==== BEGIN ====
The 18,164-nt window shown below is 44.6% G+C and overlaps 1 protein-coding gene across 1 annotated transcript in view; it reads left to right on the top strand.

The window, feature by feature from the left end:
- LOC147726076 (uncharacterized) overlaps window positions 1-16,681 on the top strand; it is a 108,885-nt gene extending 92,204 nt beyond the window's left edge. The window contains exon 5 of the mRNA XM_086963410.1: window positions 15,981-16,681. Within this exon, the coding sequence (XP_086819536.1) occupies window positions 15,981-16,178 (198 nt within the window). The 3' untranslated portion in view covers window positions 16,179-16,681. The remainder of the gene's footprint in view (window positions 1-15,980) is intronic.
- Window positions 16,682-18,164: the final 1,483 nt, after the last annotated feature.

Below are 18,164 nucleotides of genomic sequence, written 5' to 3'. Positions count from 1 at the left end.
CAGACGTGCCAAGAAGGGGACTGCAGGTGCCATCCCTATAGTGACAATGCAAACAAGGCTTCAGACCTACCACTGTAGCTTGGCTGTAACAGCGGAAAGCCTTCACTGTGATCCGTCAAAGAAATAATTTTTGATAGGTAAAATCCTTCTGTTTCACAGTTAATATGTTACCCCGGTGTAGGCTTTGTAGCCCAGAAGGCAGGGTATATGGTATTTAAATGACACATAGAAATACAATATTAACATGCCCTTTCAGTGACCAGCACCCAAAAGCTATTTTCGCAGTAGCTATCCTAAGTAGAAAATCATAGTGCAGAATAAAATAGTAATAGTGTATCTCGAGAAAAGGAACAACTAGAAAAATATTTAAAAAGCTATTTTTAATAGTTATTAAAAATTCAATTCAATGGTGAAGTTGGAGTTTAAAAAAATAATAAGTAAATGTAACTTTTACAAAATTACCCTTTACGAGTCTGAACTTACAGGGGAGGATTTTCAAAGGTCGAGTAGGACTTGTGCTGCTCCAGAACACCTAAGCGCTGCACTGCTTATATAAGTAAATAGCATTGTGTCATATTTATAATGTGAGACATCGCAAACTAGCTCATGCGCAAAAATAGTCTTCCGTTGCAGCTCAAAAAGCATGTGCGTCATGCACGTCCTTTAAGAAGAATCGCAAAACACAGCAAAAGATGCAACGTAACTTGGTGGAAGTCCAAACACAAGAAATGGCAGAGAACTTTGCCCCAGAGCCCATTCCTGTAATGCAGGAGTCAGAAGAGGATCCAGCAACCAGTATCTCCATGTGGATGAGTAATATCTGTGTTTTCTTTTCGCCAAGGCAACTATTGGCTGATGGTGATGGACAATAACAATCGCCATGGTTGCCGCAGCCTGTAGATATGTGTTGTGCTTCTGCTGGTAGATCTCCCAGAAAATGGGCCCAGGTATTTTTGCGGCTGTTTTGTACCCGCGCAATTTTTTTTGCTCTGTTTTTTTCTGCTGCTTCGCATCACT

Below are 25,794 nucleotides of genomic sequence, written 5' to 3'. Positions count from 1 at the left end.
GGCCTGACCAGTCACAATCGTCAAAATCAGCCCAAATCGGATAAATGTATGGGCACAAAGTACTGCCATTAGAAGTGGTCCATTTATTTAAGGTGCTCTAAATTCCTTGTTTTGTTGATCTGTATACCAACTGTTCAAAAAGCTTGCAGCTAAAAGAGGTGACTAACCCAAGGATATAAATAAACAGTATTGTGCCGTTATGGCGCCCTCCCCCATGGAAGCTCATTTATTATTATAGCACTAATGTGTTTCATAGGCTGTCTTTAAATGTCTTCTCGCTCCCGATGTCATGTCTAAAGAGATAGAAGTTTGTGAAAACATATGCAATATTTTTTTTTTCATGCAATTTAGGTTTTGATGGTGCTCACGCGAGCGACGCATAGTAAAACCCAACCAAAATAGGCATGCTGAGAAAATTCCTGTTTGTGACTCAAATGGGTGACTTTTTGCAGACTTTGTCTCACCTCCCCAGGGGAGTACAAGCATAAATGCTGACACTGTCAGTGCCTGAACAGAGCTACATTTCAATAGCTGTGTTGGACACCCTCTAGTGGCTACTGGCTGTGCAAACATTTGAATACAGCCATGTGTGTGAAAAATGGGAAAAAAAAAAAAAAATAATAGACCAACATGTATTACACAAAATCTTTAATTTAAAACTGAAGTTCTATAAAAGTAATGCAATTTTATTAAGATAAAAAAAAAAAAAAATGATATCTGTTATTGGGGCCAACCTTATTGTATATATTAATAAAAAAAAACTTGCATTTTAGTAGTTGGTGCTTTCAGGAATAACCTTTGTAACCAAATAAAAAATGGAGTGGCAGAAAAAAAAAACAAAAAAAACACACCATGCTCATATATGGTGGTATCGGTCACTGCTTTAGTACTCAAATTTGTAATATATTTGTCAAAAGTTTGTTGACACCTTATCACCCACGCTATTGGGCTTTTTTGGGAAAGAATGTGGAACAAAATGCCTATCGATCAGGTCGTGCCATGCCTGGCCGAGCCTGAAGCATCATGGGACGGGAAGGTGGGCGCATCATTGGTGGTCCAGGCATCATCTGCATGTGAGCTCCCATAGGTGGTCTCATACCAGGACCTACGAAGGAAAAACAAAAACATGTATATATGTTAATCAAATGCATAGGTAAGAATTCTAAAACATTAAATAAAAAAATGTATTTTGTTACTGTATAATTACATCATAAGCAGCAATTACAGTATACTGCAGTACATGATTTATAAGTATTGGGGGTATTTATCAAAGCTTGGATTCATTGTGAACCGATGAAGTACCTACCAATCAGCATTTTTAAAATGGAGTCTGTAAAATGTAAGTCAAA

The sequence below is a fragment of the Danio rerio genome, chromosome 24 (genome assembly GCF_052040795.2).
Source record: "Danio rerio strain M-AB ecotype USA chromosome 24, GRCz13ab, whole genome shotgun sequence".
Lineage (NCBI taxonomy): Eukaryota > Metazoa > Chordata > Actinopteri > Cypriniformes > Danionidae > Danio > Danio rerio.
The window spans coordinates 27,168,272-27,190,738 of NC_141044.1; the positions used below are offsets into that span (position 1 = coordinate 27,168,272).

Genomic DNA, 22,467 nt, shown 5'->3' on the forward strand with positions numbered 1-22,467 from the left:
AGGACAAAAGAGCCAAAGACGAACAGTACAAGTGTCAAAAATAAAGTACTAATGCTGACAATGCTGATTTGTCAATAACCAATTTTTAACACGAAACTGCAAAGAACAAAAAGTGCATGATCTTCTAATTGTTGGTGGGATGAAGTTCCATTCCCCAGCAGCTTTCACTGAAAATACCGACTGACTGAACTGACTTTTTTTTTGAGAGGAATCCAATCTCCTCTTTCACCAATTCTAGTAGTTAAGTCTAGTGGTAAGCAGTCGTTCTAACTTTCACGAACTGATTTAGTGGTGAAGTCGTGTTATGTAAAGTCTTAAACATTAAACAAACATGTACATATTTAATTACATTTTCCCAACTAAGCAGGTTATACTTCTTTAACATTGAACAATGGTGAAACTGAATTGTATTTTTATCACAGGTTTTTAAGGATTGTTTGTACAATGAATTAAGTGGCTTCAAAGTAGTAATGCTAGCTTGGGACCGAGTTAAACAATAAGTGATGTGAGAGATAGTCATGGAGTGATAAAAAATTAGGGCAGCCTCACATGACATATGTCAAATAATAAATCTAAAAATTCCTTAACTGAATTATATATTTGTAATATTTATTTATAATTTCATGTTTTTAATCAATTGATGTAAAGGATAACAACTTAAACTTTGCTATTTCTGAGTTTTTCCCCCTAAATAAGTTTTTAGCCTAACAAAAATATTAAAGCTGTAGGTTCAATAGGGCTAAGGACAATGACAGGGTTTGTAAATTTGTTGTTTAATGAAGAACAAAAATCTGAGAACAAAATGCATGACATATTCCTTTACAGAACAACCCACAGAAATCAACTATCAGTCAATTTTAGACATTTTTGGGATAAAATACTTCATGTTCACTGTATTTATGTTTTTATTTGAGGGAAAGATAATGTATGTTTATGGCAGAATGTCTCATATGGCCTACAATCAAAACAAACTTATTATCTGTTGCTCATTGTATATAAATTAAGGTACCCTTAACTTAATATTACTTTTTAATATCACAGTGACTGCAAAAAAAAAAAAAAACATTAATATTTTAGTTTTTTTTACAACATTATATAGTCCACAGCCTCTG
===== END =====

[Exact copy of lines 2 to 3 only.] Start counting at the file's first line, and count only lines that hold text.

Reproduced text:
The window, feature by feature from the left end:
- LOC147726076 (uncharacterized) overlaps window positions 1-16,681 on the top strand; it is a 108,885-nt gene extending 92,204 nt beyond the window's left edge. The window contains exon 5 of the mRNA XM_086963410.1: window positions 15,981-16,681. Within this exon, the coding sequence (XP_086819536.1) occupies window positions 15,981-16,178 (198 nt within the window). The 3' untranslated portion in view covers window positions 16,179-16,681. The remainder of the gene's footprint in view (window positions 1-15,980) is intronic.